SAU alum and International Student Coordinator Jason Martisek has experienced China as an English teacher, and more recently returned to cultivate recruiting opportunities.
“Last year there were over 300,000 Chinese students studying in the U.S., which makes them the largest group of international students in the U.S. If we could get just a fraction of a fraction of that, we would see tremendous growth in our Chinese population,” said Martisek.
He endured a 36-hour trip to the east coast of China to meet with the University’s partners with IDP Education, an international student placement service. He said he had the opportunity to present SAU to prospective students at recruitment fairs. He also shared SAU’s selling points with IDP counselors and directors, who really appreciated how SAU has kept down costs to students. SAU is the sixth most affordable small college in the U.S. (bestvalueschools.com, 2015) and the most affordable option in Arkansas (U.S. Dept. of Education, 2015).
His 15-day visit in China included travels to Shenzhen and Guangzhou, which are two large cities near Hong Kong and Shanghai. He said his best experience came unexpectedly from a short stay in Guangzhou. After a college fair, the parents of current SAU student Jun Zheng took him for dinner at a seafood restaurant in which patrons actually browsed large fish tanks to choose their catch, so to speak. Following was a ferry ride on the Pearl River to see the cityscape at night. The next morning they took him for dim sum before taking him to the airport.
Martisek is no stranger to having his passport stamped. He recruited for SAU in 2012 in Hyderabad, India, which is an area that has produced unparalleled growth for SAU’s School of Graduate Studies. On that same journey he worked events in Kathmandu, Nepal, another area that has produced many Muleriders. He traveled as an SAU student to Moscow in 2006. After he graduated, he worked for almost four years as an English instructor in Wuxi, China, which allowed him opportunities to travel across the country and in Thailand.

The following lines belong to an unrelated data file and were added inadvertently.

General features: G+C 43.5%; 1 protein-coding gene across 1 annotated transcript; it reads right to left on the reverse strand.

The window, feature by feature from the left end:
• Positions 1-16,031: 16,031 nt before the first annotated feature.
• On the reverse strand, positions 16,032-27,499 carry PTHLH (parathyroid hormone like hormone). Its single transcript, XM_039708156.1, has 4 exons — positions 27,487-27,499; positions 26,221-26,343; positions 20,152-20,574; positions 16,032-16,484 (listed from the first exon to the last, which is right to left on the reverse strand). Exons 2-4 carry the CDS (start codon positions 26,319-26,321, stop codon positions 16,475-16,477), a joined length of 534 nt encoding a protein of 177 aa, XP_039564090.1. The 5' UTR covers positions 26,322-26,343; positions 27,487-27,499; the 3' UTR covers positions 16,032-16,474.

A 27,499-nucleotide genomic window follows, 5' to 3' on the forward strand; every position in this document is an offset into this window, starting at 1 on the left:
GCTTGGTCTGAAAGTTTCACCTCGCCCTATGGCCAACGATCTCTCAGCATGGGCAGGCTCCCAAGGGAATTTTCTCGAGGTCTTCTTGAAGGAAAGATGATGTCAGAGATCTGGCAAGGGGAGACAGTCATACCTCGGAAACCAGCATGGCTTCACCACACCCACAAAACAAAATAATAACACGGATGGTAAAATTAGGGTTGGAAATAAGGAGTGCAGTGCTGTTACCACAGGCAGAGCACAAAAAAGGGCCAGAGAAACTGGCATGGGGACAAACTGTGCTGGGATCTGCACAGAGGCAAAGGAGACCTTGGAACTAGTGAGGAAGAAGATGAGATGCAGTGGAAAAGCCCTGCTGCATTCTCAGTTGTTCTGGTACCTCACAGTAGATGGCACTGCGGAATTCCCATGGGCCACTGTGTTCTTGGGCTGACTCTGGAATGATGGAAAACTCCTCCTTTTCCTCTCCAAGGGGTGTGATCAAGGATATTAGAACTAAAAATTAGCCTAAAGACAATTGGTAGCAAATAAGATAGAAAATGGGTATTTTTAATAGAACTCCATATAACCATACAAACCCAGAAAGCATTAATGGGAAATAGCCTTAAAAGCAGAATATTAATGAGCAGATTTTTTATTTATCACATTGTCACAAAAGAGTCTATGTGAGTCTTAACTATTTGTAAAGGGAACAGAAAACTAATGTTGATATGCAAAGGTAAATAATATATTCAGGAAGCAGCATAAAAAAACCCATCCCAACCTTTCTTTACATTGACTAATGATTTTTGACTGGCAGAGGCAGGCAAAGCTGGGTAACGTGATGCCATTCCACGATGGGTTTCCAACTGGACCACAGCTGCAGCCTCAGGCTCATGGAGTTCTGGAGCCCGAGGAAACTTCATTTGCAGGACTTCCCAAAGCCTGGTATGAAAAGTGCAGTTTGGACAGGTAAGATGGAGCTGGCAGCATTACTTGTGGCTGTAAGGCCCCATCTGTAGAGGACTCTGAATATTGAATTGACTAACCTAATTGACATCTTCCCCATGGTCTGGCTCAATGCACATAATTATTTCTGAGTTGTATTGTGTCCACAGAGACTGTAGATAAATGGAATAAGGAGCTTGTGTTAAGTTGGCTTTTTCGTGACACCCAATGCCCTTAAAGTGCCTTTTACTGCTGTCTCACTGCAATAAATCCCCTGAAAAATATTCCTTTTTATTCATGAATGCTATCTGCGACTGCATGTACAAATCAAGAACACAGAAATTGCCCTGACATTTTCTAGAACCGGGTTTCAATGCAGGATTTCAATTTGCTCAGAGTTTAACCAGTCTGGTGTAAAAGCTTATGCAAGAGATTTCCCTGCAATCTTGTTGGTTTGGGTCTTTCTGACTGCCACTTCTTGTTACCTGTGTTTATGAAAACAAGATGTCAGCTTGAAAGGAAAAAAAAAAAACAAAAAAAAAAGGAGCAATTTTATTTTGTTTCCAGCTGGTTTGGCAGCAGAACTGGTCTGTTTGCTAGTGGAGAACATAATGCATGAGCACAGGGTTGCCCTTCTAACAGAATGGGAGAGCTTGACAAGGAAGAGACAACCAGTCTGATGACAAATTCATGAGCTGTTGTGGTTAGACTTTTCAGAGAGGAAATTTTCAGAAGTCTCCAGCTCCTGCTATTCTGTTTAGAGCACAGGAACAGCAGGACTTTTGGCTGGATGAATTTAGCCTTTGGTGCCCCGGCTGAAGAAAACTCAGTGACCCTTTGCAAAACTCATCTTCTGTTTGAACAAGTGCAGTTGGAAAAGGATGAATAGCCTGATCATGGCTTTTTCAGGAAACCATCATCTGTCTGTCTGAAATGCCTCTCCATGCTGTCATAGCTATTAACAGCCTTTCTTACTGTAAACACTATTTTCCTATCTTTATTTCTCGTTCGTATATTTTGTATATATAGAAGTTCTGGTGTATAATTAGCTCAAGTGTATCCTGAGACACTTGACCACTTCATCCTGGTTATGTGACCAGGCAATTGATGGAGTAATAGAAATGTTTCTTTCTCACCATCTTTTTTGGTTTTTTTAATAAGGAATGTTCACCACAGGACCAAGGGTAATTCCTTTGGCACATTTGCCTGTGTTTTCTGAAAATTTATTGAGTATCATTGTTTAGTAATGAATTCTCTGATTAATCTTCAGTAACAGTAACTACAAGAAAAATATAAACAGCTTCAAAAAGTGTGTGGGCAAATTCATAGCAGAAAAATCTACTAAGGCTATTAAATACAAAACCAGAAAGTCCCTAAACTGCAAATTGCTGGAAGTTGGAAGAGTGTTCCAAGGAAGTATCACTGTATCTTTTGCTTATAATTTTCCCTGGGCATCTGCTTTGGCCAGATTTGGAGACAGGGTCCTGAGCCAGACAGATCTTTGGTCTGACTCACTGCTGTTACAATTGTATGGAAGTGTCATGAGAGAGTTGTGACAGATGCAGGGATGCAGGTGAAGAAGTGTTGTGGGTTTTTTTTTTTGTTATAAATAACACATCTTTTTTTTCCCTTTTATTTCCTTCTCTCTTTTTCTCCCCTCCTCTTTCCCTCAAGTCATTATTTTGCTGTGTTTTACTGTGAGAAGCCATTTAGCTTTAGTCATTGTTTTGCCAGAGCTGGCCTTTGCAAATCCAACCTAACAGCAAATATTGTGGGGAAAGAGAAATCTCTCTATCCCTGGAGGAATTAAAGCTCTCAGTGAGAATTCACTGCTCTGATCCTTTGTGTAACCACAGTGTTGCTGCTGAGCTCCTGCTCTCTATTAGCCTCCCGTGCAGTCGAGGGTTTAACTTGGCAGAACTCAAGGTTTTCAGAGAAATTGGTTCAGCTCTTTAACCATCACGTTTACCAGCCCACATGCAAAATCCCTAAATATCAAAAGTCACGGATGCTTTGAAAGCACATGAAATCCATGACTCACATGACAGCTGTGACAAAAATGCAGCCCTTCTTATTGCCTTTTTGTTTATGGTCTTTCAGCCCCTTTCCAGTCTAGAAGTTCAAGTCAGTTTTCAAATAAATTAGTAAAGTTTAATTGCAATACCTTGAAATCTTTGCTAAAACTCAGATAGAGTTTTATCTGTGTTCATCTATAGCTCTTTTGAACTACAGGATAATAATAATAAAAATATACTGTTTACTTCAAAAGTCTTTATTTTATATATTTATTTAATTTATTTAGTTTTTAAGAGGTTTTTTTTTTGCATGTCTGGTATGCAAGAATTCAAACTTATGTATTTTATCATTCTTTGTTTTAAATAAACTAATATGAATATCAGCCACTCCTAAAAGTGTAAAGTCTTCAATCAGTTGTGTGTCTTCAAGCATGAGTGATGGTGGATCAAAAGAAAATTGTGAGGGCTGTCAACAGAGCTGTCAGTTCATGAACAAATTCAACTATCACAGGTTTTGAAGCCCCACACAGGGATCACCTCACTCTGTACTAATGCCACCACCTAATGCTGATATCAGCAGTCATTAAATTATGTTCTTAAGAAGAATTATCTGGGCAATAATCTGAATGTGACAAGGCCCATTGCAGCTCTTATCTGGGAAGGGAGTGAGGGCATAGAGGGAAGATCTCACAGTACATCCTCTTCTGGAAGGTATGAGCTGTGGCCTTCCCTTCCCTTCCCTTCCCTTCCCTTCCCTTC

SAU graduates with a flair for adventure are following Martisek’s footsteps and taking teaching positions in China, including Mitchell Bradford and Cameron Bailey.
Bradford just completed an amazing first year of working with inspiring youth and experiencing as much as possible, while Bailey was recently hired for the 2016-17 academic year.
It was SAU alum and then Risen School teacher Tara Hogue (Arnold) who Bradford credits with straightening out the 6’1”, 280-pound football player and helping him realize his talent and passion for languages. He went from barely cracking his books, to excelling, then becoming a teaching assistant helping tutor middle school children.
His college life at SAU consisted of many international travel and study abroad experiences, being immersed to absorb Spanish then French in Guatamala and Montreal. He taught English as a Second Language and hung out with international students at SAU, learning their languages for kicks. He taught Continuing Education Spanish classes and tutored Magnolia Public School students from South America.